Question

How to disable Restricted Area window?

  • Posted February 20, 2014

I installed WordPress following the article “One-click WordPress installation on Ubuntu 13.10”. After that, I login in to Restricted Area window with username and password, which are located in /root/WORDPRESS (wp-admin/ folder is protected by Apache’s .htaccess.)

But now, when I visit my site this message is showing every time. On every page.

How to disable it?

Thanks.

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Can anyone please translate this to something an average user could understand? I’m sorry but I do not have a background in CS and I just can’t understand what you guys are talking about. :(

I installed a new plugin on wordpress (hosted in DigitalOcean using one-click) and I don’t really have a problem with the additional server password. But after I installed this plugin called floating social bar, the password prompt appears on every page. I’ve been told I could just add the admin ajax php on whitelist? But I really don’t understand. I tried installing putty but I feel like a monkey on a rocketship.

Can someone please help. Thank you!

Thanks alot It is working fine for my website LetusQuiz.com


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From the main tutorial, One-Click Install WordPress on Ubuntu 14.04 with DigitalOcean:

To remove the additional password prompt, you’ll need to log into your VPS instance through SSH… Once logged in, you need to update the main Apache configuration file. Open it as root with your text editor:

nano /etc/apache2/apache2.conf

Inside, you need to find the section that deals with the “/wp-admin/” section. It should look like this

<DirectoryMatch ^.*/wp-admin/>
    AuthType Basic
    AuthName "Please login to your droplet via SSH for login details."
    AuthUserFile /etc/apache2/.htpasswd
    Require valid-user
</DirectoryMatch>

This entire section can be commented out by placing the “#” character before each line, like this:

#<DirectoryMatch ^.*/wp-admin/>
#    AuthType Basic
#    AuthName "Please login to your droplet via SSH for login details."
#    AuthUserFile /etc/apache2/.htpasswd
#    Require valid-user
#<DirectoryMatch>

Once this is complete, you can restart Apache for your new changes to take affect.

service apache2 restart

This should remove the additional password prompt from the administrative areas, which is usually okay since WordPress itself can handle authentication.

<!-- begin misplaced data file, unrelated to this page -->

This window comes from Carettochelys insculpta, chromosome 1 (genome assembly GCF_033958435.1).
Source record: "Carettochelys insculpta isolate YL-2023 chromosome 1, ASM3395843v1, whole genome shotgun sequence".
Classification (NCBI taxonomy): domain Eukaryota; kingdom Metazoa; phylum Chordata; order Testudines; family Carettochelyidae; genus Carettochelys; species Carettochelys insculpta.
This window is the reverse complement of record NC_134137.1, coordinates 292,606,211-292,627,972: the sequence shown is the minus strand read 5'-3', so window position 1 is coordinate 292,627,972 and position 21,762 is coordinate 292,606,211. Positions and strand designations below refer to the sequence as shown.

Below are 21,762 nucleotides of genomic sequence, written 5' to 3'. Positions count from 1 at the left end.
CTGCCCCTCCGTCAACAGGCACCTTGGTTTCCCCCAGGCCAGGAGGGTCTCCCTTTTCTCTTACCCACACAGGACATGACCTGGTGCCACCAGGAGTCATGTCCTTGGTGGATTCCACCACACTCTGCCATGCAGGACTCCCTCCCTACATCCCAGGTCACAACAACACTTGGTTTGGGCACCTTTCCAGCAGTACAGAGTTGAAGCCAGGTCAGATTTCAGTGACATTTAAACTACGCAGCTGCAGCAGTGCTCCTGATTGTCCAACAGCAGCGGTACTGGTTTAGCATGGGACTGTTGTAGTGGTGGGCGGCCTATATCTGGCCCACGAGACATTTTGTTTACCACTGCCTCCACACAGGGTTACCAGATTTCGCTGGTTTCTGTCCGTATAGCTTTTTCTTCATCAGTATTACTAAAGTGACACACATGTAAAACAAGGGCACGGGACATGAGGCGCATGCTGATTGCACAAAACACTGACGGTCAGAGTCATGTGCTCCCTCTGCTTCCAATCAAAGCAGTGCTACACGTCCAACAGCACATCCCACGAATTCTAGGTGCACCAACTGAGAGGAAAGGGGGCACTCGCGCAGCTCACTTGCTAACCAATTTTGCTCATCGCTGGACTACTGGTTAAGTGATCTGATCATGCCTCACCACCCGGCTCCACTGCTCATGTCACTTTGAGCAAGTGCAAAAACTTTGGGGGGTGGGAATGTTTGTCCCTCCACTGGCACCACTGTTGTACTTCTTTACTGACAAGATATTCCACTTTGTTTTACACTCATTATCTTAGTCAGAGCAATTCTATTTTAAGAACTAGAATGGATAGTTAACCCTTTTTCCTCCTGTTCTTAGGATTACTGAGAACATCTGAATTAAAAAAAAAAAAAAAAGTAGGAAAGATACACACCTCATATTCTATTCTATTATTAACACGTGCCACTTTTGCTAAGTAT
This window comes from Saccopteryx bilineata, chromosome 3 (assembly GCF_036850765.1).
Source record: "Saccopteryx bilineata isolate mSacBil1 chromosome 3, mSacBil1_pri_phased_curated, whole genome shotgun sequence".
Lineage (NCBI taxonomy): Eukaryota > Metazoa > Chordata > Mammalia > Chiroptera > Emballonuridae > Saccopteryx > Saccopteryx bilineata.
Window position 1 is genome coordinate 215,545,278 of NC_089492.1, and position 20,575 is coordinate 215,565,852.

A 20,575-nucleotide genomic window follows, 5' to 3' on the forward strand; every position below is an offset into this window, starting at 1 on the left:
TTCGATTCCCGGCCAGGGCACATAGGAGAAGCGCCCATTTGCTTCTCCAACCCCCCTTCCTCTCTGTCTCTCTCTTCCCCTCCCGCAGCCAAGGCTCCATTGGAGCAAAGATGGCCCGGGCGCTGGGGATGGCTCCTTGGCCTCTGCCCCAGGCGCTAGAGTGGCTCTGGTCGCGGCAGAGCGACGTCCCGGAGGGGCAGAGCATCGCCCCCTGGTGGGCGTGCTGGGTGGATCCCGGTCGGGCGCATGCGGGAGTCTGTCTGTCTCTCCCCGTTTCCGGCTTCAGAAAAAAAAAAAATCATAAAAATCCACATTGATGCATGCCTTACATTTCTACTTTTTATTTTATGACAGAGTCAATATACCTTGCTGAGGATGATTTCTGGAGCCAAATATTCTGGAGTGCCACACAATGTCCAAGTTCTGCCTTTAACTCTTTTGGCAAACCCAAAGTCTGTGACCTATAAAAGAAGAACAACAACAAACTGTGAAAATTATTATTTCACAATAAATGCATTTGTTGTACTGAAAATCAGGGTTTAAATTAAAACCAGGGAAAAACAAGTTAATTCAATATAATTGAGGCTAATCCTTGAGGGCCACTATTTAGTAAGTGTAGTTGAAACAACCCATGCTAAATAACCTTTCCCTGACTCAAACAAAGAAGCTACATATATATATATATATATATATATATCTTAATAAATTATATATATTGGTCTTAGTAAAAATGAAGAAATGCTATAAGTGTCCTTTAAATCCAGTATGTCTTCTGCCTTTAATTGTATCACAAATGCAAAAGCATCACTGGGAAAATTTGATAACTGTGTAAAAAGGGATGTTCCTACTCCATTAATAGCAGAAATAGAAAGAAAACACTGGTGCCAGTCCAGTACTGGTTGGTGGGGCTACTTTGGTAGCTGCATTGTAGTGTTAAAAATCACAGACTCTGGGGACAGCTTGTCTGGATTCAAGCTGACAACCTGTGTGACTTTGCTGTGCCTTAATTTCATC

From the main tutorial, One-Click Install WordPress on Ubuntu 14.04 with DigitalOcean:

To remove the additional password prompt, you’ll need to log into your VPS instance through SSH… Once logged in, you need to update the main Apache configuration file. Open it as root with your text editor:

nano /etc/apache2/apache2.conf

Inside, you need to find the section that deals with the “/wp-admin/” section. It should look like this

<DirectoryMatch ^.*/wp-admin/>
    AuthType Basic
    AuthName "Please login to your droplet via SSH for login details."
    AuthUserFile /etc/apache2/.htpasswd
    Require valid-user
</DirectoryMatch>

This entire section can be commented out by placing the “#” character before each line, like this:

#<DirectoryMatch ^.*/wp-admin/>
#    AuthType Basic
#    AuthName "Please login to your droplet via SSH for login details."
#    AuthUserFile /etc/apache2/.htpasswd
#    Require valid-user
#<DirectoryMatch>

Once this is complete, you can restart Apache for your new changes to take affect.

service apache2 restart

This should remove the additional password prompt from the administrative areas, which is usually okay since WordPress itself can handle authentication.

From the main tutorial, One-Click Install WordPress on Ubuntu 14.04 with DigitalOcean:

To remove the additional password prompt, you’ll need to log into your VPS instance through SSH… Once logged in, you need to update the main Apache configuration file. Open it as root with your text editor:

nano /etc/apache2/apache2.conf

Inside, you need to find the section that deals with the “/wp-admin/” section. It should look like this

<DirectoryMatch ^.*/wp-admin/>
    AuthType Basic
    AuthName "Please login to your droplet via SSH for login details."
    AuthUserFile /etc/apache2/.htpasswd
    Require valid-user
</DirectoryMatch>

This entire section can be commented out by placing the “#” character before each line, like this:

#<DirectoryMatch ^.*/wp-admin/>